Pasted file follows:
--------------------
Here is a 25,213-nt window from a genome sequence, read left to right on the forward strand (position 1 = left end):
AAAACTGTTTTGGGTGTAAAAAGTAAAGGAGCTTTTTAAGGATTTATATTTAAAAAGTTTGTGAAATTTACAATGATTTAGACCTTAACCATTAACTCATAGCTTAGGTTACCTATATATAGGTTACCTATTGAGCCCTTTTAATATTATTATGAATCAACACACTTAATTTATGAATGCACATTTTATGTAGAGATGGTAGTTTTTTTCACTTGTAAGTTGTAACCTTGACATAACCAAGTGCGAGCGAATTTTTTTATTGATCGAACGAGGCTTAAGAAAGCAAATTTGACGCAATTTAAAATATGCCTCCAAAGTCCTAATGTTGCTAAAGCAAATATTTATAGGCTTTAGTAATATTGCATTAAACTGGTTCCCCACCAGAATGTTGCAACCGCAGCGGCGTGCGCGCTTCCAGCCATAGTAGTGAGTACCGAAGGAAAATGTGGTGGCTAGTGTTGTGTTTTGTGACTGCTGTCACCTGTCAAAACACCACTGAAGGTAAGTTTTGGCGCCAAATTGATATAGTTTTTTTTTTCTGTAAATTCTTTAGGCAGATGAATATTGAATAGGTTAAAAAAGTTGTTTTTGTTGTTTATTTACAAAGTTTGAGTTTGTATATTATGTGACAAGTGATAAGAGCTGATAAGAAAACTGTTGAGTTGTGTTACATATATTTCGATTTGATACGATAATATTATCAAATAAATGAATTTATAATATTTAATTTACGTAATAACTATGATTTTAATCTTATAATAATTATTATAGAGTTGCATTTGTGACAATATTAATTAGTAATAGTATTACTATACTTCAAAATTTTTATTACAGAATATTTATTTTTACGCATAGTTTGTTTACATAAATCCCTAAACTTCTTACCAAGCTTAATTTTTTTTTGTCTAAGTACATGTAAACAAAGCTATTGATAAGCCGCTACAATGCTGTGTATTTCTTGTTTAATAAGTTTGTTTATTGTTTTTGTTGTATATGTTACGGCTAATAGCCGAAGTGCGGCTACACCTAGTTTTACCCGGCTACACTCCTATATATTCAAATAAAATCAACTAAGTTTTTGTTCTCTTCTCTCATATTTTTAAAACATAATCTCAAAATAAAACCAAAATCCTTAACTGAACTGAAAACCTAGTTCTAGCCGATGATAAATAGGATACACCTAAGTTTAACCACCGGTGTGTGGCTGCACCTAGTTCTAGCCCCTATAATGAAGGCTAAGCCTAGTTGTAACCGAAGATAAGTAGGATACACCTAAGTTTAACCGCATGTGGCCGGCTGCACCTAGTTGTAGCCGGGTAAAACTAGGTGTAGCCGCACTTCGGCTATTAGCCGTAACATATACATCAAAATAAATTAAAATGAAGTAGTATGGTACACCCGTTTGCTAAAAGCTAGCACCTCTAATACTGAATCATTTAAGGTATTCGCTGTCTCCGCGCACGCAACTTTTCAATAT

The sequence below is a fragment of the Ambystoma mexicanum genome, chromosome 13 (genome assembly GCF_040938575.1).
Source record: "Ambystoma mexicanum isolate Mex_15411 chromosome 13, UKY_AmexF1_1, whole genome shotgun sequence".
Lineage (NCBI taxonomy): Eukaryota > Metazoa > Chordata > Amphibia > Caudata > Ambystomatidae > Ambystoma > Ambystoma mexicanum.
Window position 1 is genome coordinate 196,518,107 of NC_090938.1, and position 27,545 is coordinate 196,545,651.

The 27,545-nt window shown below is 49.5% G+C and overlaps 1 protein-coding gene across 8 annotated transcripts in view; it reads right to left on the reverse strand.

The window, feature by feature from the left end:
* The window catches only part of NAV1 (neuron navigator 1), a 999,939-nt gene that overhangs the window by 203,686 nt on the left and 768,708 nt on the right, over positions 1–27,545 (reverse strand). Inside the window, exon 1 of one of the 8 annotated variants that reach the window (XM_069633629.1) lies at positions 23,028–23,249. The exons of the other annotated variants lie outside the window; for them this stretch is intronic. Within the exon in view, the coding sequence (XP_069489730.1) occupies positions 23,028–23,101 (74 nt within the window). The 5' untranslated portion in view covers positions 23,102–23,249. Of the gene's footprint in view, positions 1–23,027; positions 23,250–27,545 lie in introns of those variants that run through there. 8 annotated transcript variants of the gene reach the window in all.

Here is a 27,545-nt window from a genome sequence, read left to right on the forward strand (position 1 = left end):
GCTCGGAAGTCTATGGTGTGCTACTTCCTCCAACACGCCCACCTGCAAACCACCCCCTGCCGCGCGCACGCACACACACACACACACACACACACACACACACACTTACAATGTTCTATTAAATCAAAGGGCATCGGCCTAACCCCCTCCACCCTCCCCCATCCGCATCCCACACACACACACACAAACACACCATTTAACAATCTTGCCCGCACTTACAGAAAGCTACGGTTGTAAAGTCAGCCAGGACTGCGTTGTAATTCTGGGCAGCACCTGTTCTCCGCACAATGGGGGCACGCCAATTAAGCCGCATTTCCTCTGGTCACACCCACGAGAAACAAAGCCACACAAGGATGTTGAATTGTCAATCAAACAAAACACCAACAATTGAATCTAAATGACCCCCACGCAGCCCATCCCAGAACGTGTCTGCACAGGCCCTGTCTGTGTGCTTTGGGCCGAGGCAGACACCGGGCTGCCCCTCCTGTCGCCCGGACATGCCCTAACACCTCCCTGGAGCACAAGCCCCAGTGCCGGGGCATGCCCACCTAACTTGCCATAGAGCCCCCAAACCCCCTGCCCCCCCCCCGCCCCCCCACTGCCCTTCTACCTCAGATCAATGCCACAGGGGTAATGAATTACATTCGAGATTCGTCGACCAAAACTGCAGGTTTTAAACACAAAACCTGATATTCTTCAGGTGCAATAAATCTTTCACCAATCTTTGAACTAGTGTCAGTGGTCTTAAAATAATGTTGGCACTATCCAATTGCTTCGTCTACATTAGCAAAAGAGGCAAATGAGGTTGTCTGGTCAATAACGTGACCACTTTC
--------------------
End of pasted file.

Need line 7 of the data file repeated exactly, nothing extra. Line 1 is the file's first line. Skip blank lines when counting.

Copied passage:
The 27,545-nt window shown below is 49.5% G+C and overlaps 1 protein-coding gene across 8 annotated transcripts in view; it reads right to left on the reverse strand.